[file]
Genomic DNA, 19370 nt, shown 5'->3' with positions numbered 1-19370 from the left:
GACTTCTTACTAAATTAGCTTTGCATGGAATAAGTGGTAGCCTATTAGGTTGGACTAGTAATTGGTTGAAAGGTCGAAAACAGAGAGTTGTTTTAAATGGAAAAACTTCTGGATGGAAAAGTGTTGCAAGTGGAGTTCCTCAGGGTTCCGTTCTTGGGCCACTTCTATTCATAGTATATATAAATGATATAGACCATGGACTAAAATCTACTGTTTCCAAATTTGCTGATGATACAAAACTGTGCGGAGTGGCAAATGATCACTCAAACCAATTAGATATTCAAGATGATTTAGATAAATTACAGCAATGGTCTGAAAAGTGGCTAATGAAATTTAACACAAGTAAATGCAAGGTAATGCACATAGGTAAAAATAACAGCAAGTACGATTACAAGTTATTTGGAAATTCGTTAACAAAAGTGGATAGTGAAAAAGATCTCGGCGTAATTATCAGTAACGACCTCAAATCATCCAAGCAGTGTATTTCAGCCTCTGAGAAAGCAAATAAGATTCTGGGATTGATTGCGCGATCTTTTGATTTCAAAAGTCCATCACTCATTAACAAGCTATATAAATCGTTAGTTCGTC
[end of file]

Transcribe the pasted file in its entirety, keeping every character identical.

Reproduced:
Genomic DNA, 19370 nt, shown 5'->3' with positions numbered 1-19370 from the left:
GACTTCTTACTAAATTAGCTTTGCATGGAATAAGTGGTAGCCTATTAGGTTGGACTAGTAATTGGTTGAAAGGTCGAAAACAGAGAGTTGTTTTAAATGGAAAAACTTCTGGATGGAAAAGTGTTGCAAGTGGAGTTCCTCAGGGTTCCGTTCTTGGGCCACTTCTATTCATAGTATATATAAATGATATAGACCATGGACTAAAATCTACTGTTTCCAAATTTGCTGATGATACAAAACTGTGCGGAGTGGCAAATGATCACTCAAACCAATTAGATATTCAAGATGATTTAGATAAATTACAGCAATGGTCTGAAAAGTGGCTAATGAAATTTAACACAAGTAAATGCAAGGTAATGCACATAGGTAAAAATAACAGCAAGTACGATTACAAGTTATTTGGAAATTCGTTAACAAAAGTGGATAGTGAAAAAGATCTCGGCGTAATTATCAGTAACGACCTCAAATCATCCAAGCAGTGTATTTCAGCCTCTGAGAAAGCAAATAAGATTCTGGGATTGATTGCGCGATCTTTTGATTTCAAAAGTCCATCACTCATTAACAAGCTATATAAATCGTTAGTTCGTC